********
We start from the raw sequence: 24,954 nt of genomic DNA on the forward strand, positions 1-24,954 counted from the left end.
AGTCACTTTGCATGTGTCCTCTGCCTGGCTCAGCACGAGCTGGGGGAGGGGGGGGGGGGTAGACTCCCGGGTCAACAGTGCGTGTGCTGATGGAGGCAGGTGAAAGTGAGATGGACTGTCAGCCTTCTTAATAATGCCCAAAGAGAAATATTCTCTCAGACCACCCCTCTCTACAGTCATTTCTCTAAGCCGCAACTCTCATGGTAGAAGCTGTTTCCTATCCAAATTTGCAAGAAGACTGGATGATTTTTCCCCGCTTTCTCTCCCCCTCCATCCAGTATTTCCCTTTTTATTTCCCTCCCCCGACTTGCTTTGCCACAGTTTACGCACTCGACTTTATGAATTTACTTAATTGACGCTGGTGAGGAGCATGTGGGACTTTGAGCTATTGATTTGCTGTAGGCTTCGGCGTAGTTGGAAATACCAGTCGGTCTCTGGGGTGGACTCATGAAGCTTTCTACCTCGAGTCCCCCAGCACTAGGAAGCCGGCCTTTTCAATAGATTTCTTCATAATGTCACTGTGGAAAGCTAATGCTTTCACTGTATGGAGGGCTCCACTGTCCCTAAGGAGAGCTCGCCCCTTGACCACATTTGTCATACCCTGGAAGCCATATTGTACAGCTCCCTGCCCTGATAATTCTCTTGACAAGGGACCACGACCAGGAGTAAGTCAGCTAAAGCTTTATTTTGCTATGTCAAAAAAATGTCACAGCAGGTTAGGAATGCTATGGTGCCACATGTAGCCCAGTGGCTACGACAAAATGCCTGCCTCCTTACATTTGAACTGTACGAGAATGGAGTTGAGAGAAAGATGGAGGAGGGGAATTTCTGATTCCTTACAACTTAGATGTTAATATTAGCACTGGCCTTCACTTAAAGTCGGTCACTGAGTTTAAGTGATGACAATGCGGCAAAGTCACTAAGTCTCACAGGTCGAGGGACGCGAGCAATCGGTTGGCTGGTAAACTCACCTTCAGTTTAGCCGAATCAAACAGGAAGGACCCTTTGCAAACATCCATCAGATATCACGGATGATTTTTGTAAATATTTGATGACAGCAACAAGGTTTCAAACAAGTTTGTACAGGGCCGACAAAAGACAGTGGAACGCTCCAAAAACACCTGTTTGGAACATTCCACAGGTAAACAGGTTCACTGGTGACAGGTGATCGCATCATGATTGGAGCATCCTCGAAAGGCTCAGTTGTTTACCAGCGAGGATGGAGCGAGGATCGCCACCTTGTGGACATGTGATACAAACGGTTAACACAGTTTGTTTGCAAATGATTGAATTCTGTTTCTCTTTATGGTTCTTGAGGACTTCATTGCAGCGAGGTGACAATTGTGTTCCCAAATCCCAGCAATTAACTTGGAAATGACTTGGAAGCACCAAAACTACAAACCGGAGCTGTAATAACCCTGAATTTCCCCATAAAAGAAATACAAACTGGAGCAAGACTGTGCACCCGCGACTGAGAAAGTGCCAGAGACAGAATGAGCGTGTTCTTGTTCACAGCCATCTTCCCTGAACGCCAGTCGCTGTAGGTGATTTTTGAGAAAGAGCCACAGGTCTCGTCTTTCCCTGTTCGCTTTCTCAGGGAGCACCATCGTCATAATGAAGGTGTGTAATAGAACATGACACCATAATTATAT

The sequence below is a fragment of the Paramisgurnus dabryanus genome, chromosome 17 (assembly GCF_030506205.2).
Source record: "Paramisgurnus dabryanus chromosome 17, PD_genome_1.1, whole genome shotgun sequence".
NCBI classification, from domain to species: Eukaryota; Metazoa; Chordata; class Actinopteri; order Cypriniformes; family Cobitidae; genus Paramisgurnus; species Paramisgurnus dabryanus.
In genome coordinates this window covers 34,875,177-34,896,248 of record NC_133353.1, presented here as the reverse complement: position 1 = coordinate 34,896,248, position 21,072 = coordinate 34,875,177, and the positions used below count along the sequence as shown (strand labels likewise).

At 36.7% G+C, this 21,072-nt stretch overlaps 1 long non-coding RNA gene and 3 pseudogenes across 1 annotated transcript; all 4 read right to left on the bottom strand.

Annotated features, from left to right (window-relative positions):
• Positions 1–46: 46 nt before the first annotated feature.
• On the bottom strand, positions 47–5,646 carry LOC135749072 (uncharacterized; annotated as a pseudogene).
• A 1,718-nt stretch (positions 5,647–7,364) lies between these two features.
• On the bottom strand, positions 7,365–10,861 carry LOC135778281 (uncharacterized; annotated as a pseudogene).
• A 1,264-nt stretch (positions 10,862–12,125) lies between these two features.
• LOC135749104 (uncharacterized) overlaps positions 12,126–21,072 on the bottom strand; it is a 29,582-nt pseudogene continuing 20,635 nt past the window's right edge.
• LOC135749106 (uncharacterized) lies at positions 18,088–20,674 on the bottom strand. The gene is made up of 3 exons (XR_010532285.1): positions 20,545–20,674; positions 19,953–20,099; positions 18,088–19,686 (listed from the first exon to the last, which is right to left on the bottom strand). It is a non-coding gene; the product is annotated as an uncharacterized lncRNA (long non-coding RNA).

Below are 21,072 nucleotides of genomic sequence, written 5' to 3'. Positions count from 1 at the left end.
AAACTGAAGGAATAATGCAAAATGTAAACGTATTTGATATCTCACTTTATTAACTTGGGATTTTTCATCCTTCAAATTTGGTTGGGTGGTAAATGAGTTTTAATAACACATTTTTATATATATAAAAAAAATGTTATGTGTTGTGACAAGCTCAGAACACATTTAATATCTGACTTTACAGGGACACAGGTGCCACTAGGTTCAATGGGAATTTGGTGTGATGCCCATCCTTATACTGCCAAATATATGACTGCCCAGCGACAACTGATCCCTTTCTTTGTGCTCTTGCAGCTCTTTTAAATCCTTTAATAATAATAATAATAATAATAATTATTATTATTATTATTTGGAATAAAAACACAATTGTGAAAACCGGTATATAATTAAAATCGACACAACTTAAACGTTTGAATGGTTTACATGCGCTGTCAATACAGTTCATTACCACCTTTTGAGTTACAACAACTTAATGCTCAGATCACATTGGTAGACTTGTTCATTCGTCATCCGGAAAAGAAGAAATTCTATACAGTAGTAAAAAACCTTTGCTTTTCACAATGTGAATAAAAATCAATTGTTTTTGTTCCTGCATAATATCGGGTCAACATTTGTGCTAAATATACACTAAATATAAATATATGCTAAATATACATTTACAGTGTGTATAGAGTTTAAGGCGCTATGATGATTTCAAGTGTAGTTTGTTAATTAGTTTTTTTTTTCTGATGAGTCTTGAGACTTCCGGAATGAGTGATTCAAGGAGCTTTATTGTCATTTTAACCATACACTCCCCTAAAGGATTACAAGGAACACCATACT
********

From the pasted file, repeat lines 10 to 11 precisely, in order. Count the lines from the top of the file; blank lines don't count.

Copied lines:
• On the bottom strand, positions 47–5,646 carry LOC135749072 (uncharacterized; annotated as a pseudogene).
• A 1,718-nt stretch (positions 5,647–7,364) lies between these two features.